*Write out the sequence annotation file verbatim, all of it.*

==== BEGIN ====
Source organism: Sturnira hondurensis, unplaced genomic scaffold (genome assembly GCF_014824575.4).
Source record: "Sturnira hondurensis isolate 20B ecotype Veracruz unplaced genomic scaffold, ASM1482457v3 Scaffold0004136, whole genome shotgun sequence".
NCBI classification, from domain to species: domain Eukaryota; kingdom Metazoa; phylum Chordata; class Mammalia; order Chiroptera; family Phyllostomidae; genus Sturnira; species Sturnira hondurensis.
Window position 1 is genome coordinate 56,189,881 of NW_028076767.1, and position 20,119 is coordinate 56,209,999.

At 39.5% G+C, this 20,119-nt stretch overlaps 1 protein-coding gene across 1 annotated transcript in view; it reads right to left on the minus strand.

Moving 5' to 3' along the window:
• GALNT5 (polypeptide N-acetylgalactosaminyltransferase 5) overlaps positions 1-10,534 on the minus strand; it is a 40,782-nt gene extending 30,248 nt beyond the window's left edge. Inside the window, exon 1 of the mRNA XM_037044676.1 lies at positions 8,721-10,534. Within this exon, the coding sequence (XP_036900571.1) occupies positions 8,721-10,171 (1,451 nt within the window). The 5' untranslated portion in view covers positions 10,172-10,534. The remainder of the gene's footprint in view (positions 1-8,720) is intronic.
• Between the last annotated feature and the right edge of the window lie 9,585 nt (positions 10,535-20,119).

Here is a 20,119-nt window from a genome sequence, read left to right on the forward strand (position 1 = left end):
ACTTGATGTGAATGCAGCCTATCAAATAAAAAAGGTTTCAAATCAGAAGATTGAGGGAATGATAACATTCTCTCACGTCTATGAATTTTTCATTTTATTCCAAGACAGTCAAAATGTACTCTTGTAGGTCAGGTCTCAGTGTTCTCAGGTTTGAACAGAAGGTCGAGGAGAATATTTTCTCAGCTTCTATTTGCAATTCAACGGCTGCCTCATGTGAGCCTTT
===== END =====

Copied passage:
Source organism: Sturnira hondurensis, unplaced genomic scaffold (genome assembly GCF_014824575.4).
Source record: "Sturnira hondurensis isolate 20B ecotype Veracruz unplaced genomic scaffold, ASM1482457v3 Scaffold0004136, whole genome shotgun sequence".
NCBI classification, from domain to species: domain Eukaryota; kingdom Metazoa; phylum Chordata; class Mammalia; order Chiroptera; family Phyllostomidae; genus Sturnira; species Sturnira hondurensis.
Window position 1 is genome coordinate 56,189,881 of NW_028076767.1, and position 20,119 is coordinate 56,209,999.

At 39.5% G+C, this 20,119-nt stretch overlaps 1 protein-coding gene across 1 annotated transcript in view; it reads right to left on the minus strand.

Moving 5' to 3' along the window:
• GALNT5 (polypeptide N-acetylgalactosaminyltransferase 5) overlaps positions 1-10,534 on the minus strand; it is a 40,782-nt gene extending 30,248 nt beyond the window's left edge. Inside the window, exon 1 of the mRNA XM_037044676.1 lies at positions 8,721-10,534. Within this exon, the coding sequence (XP_036900571.1) occupies positions 8,721-10,171 (1,451 nt within the window). The 5' untranslated portion in view covers positions 10,172-10,534. The remainder of the gene's footprint in view (positions 1-8,720) is intronic.
• Between the last annotated feature and the right edge of the window lie 9,585 nt (positions 10,535-20,119).

Here is a 20,119-nt window from a genome sequence, read left to right on the forward strand (position 1 = left end):
ACTTGATGTGAATGCAGCCTATCAAATAAAAAAGGTTTCAAATCAGAAGATTGAGGGAATGATAACATTCTCTCACGTCTATGAATTTTTCATTTTATTCCAAGACAGTCAAAATGTACTCTTGTAGGTCAGGTCTCAGTGTTCTCAGGTTTGAACAGAAGGTCGAGGAGAATATTTTCTCAGCTTCTATTTGCAATTCAACGGCTGCCTCATGTGAGCCTTT